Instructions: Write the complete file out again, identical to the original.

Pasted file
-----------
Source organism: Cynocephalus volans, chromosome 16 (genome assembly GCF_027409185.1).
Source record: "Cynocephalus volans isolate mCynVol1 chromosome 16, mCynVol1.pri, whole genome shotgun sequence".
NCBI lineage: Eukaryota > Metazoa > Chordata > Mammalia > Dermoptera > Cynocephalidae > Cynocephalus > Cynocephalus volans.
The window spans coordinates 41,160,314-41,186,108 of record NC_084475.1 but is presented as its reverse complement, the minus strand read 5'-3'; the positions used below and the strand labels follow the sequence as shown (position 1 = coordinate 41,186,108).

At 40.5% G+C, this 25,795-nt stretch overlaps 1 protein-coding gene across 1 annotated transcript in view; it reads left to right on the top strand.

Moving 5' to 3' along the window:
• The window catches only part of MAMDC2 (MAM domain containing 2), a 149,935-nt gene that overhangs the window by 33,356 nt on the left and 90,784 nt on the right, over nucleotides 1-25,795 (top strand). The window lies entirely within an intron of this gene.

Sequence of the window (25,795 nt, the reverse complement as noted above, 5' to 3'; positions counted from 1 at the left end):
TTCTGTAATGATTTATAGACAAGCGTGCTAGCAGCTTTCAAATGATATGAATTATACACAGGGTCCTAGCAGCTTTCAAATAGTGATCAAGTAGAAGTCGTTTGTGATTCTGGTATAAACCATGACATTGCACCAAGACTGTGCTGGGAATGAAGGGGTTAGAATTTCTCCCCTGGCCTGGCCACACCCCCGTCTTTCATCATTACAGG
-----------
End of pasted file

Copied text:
Source organism: Cynocephalus volans, chromosome 16 (genome assembly GCF_027409185.1).
Source record: "Cynocephalus volans isolate mCynVol1 chromosome 16, mCynVol1.pri, whole genome shotgun sequence".
NCBI lineage: Eukaryota > Metazoa > Chordata > Mammalia > Dermoptera > Cynocephalidae > Cynocephalus > Cynocephalus volans.
The window spans coordinates 41,160,314-41,186,108 of record NC_084475.1 but is presented as its reverse complement, the minus strand read 5'-3'; the positions used below and the strand labels follow the sequence as shown (position 1 = coordinate 41,186,108).

At 40.5% G+C, this 25,795-nt stretch overlaps 1 protein-coding gene across 1 annotated transcript in view; it reads left to right on the top strand.

Moving 5' to 3' along the window:
• The window catches only part of MAMDC2 (MAM domain containing 2), a 149,935-nt gene that overhangs the window by 33,356 nt on the left and 90,784 nt on the right, over nucleotides 1-25,795 (top strand). The window lies entirely within an intron of this gene.

Sequence of the window (25,795 nt, the reverse complement as noted above, 5' to 3'; positions counted from 1 at the left end):
TTCTGTAATGATTTATAGACAAGCGTGCTAGCAGCTTTCAAATGATATGAATTATACACAGGGTCCTAGCAGCTTTCAAATAGTGATCAAGTAGAAGTCGTTTGTGATTCTGGTATAAACCATGACATTGCACCAAGACTGTGCTGGGAATGAAGGGGTTAGAATTTCTCCCCTGGCCTGGCCACACCCCCGTCTTTCATCATTACAGG